Home
 
Choose Your City
Change City

Volunteers recognized

Helping others is one of the greatest gifts you can give and NationalVolunteer Week, which runs until April 25, is as good a time as any tostart giving.

Helping others is one of the greatest gifts you can give and National Volunteer Week, which runs until April 25, is as good a time as any to start giving.

Deborah Gardner, executive director of Volunteer Toronto, says National Volunteer Week is a time for awareness and appreciation of the crucial role volunteers play in the fabric of Canada.

“We look at National Volunteer Week as a way to focus on all the things volunteers do. Volunteers make a huge difference in the community — things happen because of volunteers,” Gardner said.

To help get youth caught up in the festivities, Volunteer Toronto launched the ChariTee design contest to let the public create a T-shirt that captures the volunteering spirit. The winning design by George Brown student Tlell Davidson was chosen after more than 10,000 public votes and will be available for purchase at charitee.ca with proceeds going to charities including Free The Children.

The organization is also challenging youth in Ontario to sign up for five hours of volunteering time during National Volunteer Week with the hope of garnering 10,000 new volunteers across the province.

Nowhere Like Home, a home-care services firm in Toronto, will be volunteering its own staff members to help support volunteer organizations throughout the city during the week. Opal Rowe, president of Nowhere Like Home, says the reason she felt the need to get involved with National Volunteer Week is to highlight just how crucial volunteers are to the health of non-profit organizations.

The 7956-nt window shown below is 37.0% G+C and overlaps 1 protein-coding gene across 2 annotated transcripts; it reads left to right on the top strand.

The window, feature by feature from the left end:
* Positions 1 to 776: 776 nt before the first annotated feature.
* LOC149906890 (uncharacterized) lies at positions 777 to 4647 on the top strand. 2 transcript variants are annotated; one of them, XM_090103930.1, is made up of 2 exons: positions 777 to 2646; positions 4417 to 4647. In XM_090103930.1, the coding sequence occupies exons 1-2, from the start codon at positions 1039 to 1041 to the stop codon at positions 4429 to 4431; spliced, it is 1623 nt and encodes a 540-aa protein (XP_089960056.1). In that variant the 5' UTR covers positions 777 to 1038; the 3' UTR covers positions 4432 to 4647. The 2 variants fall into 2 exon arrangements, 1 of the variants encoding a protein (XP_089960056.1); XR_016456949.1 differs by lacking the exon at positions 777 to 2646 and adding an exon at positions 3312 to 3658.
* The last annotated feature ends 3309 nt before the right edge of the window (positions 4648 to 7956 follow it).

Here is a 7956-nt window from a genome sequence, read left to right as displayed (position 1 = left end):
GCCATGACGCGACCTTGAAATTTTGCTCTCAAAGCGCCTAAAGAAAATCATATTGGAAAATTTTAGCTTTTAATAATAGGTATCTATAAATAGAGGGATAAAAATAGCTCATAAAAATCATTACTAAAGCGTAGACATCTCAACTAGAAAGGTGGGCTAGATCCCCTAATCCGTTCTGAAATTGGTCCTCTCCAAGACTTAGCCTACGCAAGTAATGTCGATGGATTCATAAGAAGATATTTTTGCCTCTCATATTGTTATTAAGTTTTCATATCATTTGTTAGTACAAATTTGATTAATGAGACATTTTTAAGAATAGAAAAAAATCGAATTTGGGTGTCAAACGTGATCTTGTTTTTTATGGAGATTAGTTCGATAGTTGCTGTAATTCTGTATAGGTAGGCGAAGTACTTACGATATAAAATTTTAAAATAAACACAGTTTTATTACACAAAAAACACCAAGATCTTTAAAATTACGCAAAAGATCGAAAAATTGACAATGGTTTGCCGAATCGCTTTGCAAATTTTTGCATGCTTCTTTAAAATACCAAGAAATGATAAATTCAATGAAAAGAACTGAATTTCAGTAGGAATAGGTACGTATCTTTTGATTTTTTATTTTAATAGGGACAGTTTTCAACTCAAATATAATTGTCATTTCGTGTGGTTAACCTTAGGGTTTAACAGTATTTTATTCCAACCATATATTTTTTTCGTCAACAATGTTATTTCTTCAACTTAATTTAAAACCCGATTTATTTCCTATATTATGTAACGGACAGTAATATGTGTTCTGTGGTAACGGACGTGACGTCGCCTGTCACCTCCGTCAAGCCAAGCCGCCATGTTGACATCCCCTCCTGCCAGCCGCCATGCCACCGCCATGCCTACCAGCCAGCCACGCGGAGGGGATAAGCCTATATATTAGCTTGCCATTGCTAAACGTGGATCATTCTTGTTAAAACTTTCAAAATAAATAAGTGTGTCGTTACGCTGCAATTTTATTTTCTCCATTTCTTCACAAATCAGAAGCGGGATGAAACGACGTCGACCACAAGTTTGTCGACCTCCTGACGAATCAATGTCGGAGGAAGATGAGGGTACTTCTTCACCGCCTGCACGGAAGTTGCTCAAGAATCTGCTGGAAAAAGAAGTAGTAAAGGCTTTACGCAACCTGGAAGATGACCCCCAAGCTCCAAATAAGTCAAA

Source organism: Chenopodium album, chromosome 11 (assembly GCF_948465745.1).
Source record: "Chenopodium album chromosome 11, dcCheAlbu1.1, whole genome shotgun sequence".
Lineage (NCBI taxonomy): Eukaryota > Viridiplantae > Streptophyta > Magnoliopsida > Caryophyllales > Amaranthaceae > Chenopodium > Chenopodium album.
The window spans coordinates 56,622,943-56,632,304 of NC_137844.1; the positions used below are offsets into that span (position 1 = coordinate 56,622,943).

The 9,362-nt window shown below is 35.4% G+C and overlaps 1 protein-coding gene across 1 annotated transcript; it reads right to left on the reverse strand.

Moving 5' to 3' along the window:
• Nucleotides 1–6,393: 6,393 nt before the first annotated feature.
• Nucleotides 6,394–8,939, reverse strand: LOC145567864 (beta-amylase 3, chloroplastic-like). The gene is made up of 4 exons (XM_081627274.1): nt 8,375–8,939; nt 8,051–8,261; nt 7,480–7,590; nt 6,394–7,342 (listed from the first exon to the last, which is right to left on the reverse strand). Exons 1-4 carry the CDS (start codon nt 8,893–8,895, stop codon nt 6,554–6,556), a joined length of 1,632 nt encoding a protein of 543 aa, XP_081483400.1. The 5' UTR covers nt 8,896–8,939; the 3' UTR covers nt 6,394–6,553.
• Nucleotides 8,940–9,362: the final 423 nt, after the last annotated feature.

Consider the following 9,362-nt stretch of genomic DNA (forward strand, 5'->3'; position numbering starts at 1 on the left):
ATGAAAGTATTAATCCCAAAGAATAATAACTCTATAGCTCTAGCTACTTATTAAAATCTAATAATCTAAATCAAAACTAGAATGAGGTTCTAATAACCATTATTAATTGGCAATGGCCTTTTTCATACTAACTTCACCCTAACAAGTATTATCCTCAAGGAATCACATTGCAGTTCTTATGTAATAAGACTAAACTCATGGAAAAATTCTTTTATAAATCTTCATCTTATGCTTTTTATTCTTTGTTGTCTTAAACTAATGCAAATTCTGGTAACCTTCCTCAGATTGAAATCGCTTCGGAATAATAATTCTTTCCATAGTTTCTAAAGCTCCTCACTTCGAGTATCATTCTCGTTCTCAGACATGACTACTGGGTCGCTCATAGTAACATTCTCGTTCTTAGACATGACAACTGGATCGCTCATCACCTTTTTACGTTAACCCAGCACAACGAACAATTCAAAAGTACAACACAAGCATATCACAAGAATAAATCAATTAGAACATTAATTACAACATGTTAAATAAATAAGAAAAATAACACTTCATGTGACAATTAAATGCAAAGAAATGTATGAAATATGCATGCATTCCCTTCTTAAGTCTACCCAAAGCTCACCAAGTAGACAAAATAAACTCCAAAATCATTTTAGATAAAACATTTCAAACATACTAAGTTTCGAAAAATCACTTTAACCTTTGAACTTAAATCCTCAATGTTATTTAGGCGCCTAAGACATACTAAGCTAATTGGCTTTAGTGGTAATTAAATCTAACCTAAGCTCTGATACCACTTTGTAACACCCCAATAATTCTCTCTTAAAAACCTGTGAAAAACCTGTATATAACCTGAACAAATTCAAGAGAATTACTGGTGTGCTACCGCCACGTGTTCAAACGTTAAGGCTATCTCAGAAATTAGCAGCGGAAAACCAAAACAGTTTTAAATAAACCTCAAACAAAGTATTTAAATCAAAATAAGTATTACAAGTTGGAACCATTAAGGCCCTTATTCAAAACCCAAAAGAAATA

“Most of these organizations will tell you (that) without volunteers, they could not survive. This week is a chance for non-profits to pay homage and thank their volunteers for their hard work,” Rowe said.

Desiree Lavoy-Dorsth, 23, volunteers for Nowhere Like Home and says volunteering is often just as life-changing for volunteers as it is for the communities they help.

“Giving back, you just see how important volunteering is and how much it helps you as well as the community. It gives you a sense that you’re doing something good,” Lavoy-Dorsth said.

For 17-year-old Antoinette Smith, the joy of helping people started two years ago when her mother convinced her to volunteer at a local community centre.

“My mom is my model, my inspiration,” said Smith.

“I love helping others and it’s really fun just seeing children happy and making a difference in their lives.”

With events happening in cities and communities around the country, log on to volunteer.ca to find out more.

 
 
Consider AlsoFurther Articles